#Science & Technology
Convention for Biological Diversity

The rate of current biodiversity loss and the impacts of climate change are unprecedented. Recent reports suggest we cannot effectively address one without the other. Goals set in the past to confront the most pressing drivers of these two global challenges have not been met and it is clear that current practices are not enough to change the trajectory. To overcome these global challenges, we must take transformative actions that merge innovative science and current practices into accelerated solutions. Science can achieve concrete results when research is prioritized, such as a vaccine that safeguards us against the worst effects of the Covid-19 virus.

The Global Biodiversity Framework (GBF), which some are calling the “Paris Agreement for Nature,” must be grounded in science and innovation to achieve the objectives of the Convention on Biological Diversity (CBD) and its protocols. To do so, the GBF needs to include goals and targets that support research and the sharing of new technologies.

Innovations such as modern biotechnology and advances in synthetic biology are built on years of research and experience. Agricultural biotechnology has a decades-long history of safe use. These innovative technologies offer incredible potential to accelerate our progress towards the CBD goals while also contributing to the United Nations Sustainable Development Goals (SDGs).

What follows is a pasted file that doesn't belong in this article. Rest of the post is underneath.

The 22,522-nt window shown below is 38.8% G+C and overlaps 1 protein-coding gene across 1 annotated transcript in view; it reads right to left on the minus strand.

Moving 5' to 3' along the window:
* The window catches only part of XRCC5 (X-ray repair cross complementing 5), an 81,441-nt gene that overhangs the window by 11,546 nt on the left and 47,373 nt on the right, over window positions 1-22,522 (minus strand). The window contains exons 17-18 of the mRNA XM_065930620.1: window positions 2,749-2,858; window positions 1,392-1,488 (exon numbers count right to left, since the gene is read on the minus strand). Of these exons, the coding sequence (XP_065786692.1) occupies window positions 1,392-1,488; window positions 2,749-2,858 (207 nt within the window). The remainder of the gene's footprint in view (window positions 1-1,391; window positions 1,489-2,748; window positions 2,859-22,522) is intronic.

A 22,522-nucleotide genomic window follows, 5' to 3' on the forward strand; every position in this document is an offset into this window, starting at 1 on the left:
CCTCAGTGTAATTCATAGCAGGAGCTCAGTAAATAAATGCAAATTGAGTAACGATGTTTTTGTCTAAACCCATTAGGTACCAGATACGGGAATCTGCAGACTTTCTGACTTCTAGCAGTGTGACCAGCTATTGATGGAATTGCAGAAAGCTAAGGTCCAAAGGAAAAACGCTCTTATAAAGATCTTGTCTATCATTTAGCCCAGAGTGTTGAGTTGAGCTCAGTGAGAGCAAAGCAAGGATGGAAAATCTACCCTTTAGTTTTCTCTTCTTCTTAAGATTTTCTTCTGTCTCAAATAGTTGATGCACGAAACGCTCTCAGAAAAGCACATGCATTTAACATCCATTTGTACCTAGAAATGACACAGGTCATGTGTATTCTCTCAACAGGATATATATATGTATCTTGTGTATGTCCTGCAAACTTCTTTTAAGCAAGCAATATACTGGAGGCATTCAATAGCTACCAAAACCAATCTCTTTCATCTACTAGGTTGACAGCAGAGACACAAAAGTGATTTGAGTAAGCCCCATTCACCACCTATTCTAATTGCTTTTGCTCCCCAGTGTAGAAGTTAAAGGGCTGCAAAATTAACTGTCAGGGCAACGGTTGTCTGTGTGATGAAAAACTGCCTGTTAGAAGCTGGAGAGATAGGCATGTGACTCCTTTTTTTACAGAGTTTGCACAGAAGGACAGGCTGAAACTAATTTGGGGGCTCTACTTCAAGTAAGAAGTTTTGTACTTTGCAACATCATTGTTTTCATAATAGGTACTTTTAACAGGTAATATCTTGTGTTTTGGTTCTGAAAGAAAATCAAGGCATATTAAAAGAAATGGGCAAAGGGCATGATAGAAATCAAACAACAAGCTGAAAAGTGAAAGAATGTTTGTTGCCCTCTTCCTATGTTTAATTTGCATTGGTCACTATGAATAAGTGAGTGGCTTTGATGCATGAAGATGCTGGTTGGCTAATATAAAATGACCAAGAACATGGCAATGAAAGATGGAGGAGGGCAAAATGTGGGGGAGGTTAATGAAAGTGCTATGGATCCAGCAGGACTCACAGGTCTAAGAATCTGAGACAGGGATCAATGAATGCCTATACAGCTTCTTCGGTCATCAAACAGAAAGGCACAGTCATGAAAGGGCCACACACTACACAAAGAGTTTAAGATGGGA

Consequently, the Framework’s approach to biotechnologies in Target 17 — "Establish, strengthen capacity for, and implement measures in all countries to prevent, manage or control potential adverse impacts of biotechnology on biodiversity and human health, reducing the risk of these impacts." — should be consistent with the CBD and its protocols.

As such, it should be rephrased to focus on “the use and release of living modified organisms resulting from biotechnologies” in accordance with article 8G of the CBD, considering the scope of the convention and its protocols.

In line with this change, Target 17 should recognize the potential benefits of living modified organisms (LMOs) resulting from biotechnology, in accordance with Article 16 of the CBD and the preamble of the Cartagena Protocol.

In doing so, Target 17 should reference existing studies that demonstrate that LMO’s resulting from biotechnology: a) have not had any adverse impacts on biodiversity or human health in their 25 years of safe use; b) have proven positive environmental impacts, contributing to climate change adaptation; and c) have great potential to contribute towards reducing agriculture’s environmental footprint, the achievement of the SDG’s and the protection of biodiversity.

The Alliance for Science and the undersigned coalition of academics and public sector scientists call for a science-based Global Biodiversity Framework that recognizes the safe and sustainable role that modern biotechnology can play in addressing the biodiversity and climate change crises.

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The Support biotech to protect biodiversity petition to Convention for Biological Diversity was written by Alliance for Science and is in the category Science & Technology at GoPetition.